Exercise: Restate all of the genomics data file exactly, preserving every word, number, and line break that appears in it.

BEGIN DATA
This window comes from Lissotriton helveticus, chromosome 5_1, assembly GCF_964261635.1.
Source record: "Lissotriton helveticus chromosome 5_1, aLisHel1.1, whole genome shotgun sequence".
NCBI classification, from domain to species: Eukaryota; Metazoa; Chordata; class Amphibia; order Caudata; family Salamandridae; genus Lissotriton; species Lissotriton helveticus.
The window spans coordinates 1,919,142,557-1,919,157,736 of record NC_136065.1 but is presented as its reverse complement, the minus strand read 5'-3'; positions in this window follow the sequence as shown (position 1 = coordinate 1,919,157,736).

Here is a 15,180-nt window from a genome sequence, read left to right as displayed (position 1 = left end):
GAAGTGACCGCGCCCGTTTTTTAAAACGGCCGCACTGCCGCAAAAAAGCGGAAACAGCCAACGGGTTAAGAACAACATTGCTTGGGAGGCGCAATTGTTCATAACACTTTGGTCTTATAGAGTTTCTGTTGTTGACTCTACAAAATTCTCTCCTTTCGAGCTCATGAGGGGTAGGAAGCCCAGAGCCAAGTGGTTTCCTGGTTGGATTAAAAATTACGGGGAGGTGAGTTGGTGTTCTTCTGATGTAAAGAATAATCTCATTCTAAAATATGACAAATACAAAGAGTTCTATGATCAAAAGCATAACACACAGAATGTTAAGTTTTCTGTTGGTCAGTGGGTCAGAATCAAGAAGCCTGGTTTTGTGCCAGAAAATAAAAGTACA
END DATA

This window comes from Lissotriton helveticus, chromosome 5_1, assembly GCF_964261635.1.
Source record: "Lissotriton helveticus chromosome 5_1, aLisHel1.1, whole genome shotgun sequence".
NCBI classification, from domain to species: Eukaryota; Metazoa; Chordata; class Amphibia; order Caudata; family Salamandridae; genus Lissotriton; species Lissotriton helveticus.
The window spans coordinates 1,919,142,557-1,919,157,736 of record NC_136065.1 but is presented as its reverse complement, the minus strand read 5'-3'; positions in this window follow the sequence as shown (position 1 = coordinate 1,919,157,736).

Here is a 15,180-nt window from a genome sequence, read left to right as displayed (position 1 = left end):
GAAGTGACCGCGCCCGTTTTTTAAAACGGCCGCACTGCCGCAAAAAAGCGGAAACAGCCAACGGGTTAAGAACAACATTGCTTGGGAGGCGCAATTGTTCATAACACTTTGGTCTTATAGAGTTTCTGTTGTTGACTCTACAAAATTCTCTCCTTTCGAGCTCATGAGGGGTAGGAAGCCCAGAGCCAAGTGGTTTCCTGGTTGGATTAAAAATTACGGGGAGGTGAGTTGGTGTTCTTCTGATGTAAAGAATAATCTCATTCTAAAATATGACAAATACAAAGAGTTCTATGATCAAAAGCATAACACACAGAATGTTAAGTTTTCTGTTGGTCAGTGGGTCAGAATCAAGAAGCCTGGTTTTGTGCCAGAAAATAAAAGTACA